Cancer is a hard thing to talk about my Dad was diagnosed in 2009 with a type of blood cancer called Chronic Lymphocytic Leukaemia which attacks the white blood cells and comprises the auto-immune system. Early warning signs included fatigue and hard node underneath his armpit. After this diagnosis he got a second which would change the outlook of mortality and treatment in which he had genetic mutation of the p53 gene which is called the “guardian angel” gene for cancer. He in 2010 had been given three months to live if he didn’t have a bone marrow transplant (which came from Germany and the person had the same genetic deletion) it was then he had chemotherapy the the transplant.
He told me that one of the most difficult things prior was signing a piece of paper acknowledging that there is a 25 percent risk of him dying through this procedure. I am sad to say it but one of the worst things about the experience was the wards lack of knowledge on Autism and Asperger’s Syndrome and by letting staff members know actually made an already compromised and critical situation much worse he was name-called, laughed at and escorted out of his room during the his last day he belongings stuffed into black bags and told to wait in the communal room despite him almost dying almost three times in the 12 weeks due to fungal pneumonia. I trained them in autism for an hour.
The team gave him too much of the bone marrow donor swapping a life threatening disease to a chronic disease called Graft (donor) vs. Host (the person) disease which attacks the soft tissue, eyelids, foreskin, lips, mouth, gums etc leading to tooth decay, gum recession in my Dads case
The drugs he takes now is something called perdnisolone which was created in the 1940s in is a type of immune-suppressant which in the short term is very good but in the long term can have dramatic and even life-threatening consequences. My Dad has been on this drug for over six years and the effect on his life have been drastic mood swings, mania lasting days, explosive and odd reactions to sometimes the most trivial of comments, impulsive behaviours, personality changes (narcissistic and self-centred ideals quite the opposite to my Father’s kindly nature), psychotic episodes and paranoia. The hardening of the trunk of his body means he finds it hard to breath (dermatological disease), high blood pressure and muscle spasms and the constant flip-flopping of drugs (if you go over 20mg of pred you must take additional tablets to counter the side-effects of this). His body is steroid dependant meaning that I feel there should be alternate looks into helping a person safely ween off this drug.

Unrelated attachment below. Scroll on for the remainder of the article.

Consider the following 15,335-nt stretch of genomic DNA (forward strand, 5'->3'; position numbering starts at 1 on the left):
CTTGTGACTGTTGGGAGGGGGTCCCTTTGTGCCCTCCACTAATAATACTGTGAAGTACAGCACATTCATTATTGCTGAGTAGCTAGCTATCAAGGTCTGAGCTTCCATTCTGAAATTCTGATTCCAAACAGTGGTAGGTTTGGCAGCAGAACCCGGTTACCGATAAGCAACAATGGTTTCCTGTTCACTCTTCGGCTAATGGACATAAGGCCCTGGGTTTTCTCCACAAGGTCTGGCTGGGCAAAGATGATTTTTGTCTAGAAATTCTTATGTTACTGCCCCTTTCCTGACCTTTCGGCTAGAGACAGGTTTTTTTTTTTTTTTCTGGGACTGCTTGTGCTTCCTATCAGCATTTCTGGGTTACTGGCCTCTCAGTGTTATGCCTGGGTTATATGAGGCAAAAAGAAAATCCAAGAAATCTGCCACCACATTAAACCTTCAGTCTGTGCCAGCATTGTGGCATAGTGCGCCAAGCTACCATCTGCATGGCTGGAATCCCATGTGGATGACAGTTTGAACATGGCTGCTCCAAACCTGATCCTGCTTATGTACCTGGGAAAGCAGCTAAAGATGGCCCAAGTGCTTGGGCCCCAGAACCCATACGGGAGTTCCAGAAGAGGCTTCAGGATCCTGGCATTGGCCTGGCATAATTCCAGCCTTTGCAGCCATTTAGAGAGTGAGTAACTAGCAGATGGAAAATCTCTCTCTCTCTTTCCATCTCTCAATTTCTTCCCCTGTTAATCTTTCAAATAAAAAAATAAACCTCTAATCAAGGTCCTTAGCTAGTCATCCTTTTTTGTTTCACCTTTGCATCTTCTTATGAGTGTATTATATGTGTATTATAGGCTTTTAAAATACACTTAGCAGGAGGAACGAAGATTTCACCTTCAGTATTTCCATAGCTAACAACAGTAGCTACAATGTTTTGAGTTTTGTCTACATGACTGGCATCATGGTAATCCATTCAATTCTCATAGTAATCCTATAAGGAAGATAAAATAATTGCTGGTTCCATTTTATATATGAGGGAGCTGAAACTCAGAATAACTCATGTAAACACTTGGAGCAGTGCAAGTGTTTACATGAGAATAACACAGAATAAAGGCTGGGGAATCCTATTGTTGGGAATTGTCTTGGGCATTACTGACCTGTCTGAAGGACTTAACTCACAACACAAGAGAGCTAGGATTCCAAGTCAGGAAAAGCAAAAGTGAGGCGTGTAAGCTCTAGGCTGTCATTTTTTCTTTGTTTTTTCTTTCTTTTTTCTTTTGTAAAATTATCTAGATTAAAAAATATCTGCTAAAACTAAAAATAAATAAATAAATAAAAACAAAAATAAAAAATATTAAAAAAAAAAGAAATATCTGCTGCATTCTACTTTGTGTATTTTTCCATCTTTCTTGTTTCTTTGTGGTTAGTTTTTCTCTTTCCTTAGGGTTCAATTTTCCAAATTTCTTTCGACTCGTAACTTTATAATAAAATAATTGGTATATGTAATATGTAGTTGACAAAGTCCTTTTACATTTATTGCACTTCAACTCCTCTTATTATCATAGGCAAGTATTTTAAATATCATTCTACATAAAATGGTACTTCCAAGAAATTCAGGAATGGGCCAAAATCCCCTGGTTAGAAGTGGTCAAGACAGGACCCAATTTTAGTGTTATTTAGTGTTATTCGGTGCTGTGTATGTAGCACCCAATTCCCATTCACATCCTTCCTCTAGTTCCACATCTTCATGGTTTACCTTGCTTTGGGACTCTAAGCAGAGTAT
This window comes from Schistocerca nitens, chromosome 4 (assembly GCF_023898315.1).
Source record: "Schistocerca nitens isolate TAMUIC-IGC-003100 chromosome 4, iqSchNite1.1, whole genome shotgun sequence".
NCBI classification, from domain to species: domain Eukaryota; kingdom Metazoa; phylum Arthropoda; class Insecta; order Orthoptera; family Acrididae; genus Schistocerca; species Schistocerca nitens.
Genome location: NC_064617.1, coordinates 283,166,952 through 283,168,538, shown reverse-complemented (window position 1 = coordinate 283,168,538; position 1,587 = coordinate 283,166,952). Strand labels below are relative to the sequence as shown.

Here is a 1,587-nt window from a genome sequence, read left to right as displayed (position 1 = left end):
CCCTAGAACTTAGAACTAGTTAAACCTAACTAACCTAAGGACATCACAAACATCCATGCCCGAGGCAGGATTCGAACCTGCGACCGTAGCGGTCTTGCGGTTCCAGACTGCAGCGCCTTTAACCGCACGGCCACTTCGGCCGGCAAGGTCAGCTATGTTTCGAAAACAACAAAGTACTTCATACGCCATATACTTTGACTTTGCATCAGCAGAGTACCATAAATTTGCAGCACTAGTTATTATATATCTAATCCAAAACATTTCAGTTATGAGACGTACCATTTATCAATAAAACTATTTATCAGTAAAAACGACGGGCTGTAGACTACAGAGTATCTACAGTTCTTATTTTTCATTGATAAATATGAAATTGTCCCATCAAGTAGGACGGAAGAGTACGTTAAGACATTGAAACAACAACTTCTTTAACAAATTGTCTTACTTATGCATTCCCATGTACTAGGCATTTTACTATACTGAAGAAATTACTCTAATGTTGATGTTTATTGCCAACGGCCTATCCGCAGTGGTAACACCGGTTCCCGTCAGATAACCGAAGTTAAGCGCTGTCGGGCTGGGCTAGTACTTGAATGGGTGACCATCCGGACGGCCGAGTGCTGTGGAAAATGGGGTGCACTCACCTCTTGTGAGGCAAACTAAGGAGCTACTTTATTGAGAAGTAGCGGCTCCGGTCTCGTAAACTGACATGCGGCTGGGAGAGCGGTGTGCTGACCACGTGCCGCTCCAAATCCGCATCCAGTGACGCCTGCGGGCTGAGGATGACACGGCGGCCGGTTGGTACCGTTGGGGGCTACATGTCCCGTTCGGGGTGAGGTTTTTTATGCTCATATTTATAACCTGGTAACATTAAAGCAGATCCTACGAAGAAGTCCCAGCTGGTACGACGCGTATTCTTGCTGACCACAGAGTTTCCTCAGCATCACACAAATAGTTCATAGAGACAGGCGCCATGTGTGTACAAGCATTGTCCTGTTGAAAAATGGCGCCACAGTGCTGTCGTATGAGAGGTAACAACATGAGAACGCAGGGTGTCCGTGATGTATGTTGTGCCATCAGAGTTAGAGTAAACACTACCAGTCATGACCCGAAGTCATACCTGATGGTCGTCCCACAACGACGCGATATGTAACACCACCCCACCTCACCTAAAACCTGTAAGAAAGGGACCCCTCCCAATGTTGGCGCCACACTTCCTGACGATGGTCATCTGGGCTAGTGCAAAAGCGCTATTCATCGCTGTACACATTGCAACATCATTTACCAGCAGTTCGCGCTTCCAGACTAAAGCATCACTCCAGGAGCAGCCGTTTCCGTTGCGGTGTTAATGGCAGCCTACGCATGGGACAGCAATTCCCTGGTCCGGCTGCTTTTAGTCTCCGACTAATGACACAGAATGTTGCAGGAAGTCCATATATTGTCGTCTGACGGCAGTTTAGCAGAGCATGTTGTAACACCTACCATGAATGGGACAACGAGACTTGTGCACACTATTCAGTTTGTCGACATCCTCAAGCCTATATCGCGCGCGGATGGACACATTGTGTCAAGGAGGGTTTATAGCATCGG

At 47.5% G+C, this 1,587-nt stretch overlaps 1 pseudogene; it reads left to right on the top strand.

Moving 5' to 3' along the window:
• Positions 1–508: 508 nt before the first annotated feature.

Recently my Dad went “cold turkey” for over a month because of these side-effects his nervous system went into shock in the second week causing him to vomit, blood pressure to drop and so he self admitted to the triage in which he was giving pred as the only option. Chemotherapy, Radiotherapy and Predisoalone are all legal but destroyed and suppressed my Dad’s immune system to the point that he wasn’t my Dad anymore. I know there are other family members going through this I would like to say you have my sympathies.
I would to point out that my Dad is a positive and assertive person and through continued self direction, realist attitude, objectivity he strives to live his life as full as he can. 😊
Paul Isaacs 2018